I have found it highly effective, for both myself and my clients, to eliminate the most problematic foods — wheat, dairy, alcohol and all other sugar-based or artificially sweetened drinks — for four weeks. (Visit my blog for a detailed list.)
During this time, it is equally important to eat more fresh, unprocessed, nutrient-dense foods to help detoxification and support optimal health.
Dr. Mark Hyman, the author of “Ultra-Metabolism,” advocates “a period of cleansing and renewal through detoxification” as a means to improve energy, relieve many chronic health problems and lose weight. Both Hyman and Julia Ross (author of “The Diet Cure”) identify sugar, wheat and dairy as the three most menacing foods in the American diet.
These foods are all recognized as “pro-inflammatory” and have been linked to a number of maladies, including weight gain, inability to lose weight, heartburn, joint pain, headache, fatigue, sleep problems, eczema, poor complexion, postnasal drip, bloating and digestive disorders.
But don’t see this as an opportunity to raid the grocery store for wheat-free cookies, crackers and bread, soy cheese and other highly processed substitutes. The purpose is to cut back on processed foods and nourish your body with antioxidant-rich, phytonutrient-dense fresh, whole foods.
Here are some suggestions for healthy substitutes:
- Instead of eating toast with your eggs, consider a side of brown rice, oatmeal or quinoa.
- For lunch, go for soups or salads. Just be sure to pass on the croutons and avoid soups made with dairy. If you crave something crunchy, munch on a whole-grain Ryvita rye cracker.
- For dinner, enjoy a large serving of steamed, sautéed, roasted or grilled veggies, with a side of whole grains or root vegetables and your choice of meat, fish or vegetarian protein.
I invite you to join me on this journey to experience a higher level of health.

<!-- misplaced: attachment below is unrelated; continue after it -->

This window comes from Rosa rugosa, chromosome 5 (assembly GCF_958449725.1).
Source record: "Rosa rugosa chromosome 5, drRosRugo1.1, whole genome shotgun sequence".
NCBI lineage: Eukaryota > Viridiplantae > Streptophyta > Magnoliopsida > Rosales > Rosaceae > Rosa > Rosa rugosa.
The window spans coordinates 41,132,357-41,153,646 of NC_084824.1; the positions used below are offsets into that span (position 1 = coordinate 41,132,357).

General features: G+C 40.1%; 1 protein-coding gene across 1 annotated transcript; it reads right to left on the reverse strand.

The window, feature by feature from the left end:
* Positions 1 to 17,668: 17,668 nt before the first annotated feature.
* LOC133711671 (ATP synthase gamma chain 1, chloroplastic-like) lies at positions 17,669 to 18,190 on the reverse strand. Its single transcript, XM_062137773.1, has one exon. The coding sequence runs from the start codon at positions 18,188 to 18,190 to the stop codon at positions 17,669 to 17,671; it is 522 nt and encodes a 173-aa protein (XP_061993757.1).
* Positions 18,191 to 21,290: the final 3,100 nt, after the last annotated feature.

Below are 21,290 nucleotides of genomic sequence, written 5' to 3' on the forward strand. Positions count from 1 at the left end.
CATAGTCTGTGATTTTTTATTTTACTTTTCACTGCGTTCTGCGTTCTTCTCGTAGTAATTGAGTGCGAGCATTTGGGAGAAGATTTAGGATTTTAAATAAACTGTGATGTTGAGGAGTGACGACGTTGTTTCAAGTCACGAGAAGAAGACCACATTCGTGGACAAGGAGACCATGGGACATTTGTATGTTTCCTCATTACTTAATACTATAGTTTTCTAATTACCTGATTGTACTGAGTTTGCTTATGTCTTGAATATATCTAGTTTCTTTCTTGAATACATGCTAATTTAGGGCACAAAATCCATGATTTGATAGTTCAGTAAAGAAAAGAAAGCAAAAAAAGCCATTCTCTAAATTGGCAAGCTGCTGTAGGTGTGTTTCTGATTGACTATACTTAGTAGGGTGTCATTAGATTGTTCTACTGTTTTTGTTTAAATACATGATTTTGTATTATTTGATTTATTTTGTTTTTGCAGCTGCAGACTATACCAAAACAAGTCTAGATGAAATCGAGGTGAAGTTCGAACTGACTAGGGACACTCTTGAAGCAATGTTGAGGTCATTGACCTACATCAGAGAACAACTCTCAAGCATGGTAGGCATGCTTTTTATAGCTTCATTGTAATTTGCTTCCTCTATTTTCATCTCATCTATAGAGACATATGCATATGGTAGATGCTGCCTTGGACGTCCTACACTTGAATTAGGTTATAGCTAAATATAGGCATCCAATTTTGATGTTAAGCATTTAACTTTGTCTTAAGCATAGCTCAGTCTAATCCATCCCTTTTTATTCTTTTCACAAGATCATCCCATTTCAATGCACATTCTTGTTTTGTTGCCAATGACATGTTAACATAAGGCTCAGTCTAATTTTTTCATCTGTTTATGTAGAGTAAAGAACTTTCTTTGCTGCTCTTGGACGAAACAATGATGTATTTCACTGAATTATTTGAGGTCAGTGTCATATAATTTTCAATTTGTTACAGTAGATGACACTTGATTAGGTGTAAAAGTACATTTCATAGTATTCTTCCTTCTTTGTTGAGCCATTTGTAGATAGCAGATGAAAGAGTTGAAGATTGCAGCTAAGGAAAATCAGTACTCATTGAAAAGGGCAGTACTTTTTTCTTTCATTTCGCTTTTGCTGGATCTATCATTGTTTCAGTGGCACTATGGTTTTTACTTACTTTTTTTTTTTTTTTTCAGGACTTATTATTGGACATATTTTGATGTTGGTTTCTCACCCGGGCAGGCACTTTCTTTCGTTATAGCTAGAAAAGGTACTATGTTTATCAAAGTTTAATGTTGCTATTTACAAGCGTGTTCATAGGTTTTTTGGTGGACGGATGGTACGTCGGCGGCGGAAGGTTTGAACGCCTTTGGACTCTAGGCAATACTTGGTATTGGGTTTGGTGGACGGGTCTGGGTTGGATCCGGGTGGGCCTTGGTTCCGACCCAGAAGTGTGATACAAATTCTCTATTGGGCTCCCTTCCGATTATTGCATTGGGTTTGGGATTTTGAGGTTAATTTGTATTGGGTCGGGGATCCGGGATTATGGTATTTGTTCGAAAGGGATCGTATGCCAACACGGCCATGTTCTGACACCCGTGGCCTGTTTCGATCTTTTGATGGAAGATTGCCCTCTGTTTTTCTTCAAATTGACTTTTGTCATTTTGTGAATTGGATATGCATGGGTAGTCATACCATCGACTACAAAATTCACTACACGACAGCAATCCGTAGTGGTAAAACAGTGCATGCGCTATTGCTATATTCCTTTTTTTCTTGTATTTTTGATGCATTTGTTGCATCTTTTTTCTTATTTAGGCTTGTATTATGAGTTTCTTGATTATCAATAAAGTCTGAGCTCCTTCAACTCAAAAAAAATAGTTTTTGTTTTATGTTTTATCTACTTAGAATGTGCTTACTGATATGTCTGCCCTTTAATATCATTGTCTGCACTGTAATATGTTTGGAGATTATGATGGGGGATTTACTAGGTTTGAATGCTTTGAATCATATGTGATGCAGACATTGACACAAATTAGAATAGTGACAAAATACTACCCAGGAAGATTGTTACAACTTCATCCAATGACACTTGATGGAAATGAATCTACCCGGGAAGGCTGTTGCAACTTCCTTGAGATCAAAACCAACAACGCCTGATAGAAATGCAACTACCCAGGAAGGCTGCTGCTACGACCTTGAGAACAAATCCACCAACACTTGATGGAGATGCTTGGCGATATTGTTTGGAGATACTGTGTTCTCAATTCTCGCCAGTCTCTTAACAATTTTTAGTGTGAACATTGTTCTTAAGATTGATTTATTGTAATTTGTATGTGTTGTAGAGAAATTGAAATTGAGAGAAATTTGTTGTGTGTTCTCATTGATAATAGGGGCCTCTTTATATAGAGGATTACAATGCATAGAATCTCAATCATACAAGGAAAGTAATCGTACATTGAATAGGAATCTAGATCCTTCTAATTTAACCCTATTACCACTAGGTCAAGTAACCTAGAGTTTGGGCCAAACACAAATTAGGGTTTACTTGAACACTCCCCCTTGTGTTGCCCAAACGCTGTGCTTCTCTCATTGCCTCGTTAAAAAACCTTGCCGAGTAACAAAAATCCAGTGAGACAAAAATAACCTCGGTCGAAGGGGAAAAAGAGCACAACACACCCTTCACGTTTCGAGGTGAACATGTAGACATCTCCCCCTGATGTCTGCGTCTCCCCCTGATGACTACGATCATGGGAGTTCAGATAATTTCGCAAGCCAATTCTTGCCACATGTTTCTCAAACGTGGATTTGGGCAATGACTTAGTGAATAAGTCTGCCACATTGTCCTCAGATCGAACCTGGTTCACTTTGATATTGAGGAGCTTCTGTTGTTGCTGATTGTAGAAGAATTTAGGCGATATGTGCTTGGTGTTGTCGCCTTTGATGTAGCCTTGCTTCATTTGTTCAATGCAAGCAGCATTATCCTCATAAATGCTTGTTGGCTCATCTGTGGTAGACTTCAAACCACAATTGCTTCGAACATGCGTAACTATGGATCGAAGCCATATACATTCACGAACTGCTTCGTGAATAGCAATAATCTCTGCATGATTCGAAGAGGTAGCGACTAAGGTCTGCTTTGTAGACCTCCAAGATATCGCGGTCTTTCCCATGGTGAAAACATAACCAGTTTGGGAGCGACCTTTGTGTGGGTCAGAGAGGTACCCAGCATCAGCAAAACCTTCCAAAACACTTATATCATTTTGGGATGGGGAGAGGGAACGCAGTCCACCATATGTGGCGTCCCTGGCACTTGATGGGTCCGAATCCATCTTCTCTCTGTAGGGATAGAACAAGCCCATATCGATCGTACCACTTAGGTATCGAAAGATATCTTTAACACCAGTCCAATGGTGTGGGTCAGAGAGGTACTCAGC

If you choose to do so, you can expect some changes:
For the first three to five days, you might experience strong food cravings, and you might feel tired due to the initial mobilization and elimination of stored toxins. Drink plenty of water to help ease these symptoms. By day seven, you should begin to notice some positive changes. My clients have experienced benefits ranging from relief of chronic health issues to better-quality sleep, improved energy levels, improved digestion and regularity and weight loss.
Once you’ve completed the four weeks, you may reintroduce one food group to your diet every three to four days. Pay close attention to how your body reacts as you do this. If you find that you react badly to a particular food, it might mean you have a food sensitivity, and you should think about whether the food in question is worth eating at all.
I strongly recommend that if you decide to reincorporate these foods into your diet, do it in moderation, so that you can continue to enjoy optimal energy, health and body weight.
Julia Blanton is a nutrition, fitness and wellness coach. An avid runner, she works at Club One in Scotts Valley and keeps a health blog at www.juliablanton.com.
Have a health or fitness related question for Julia? She’s planning a Q&A column in upcoming weeks. E-mail her at firstname.lastname@example.org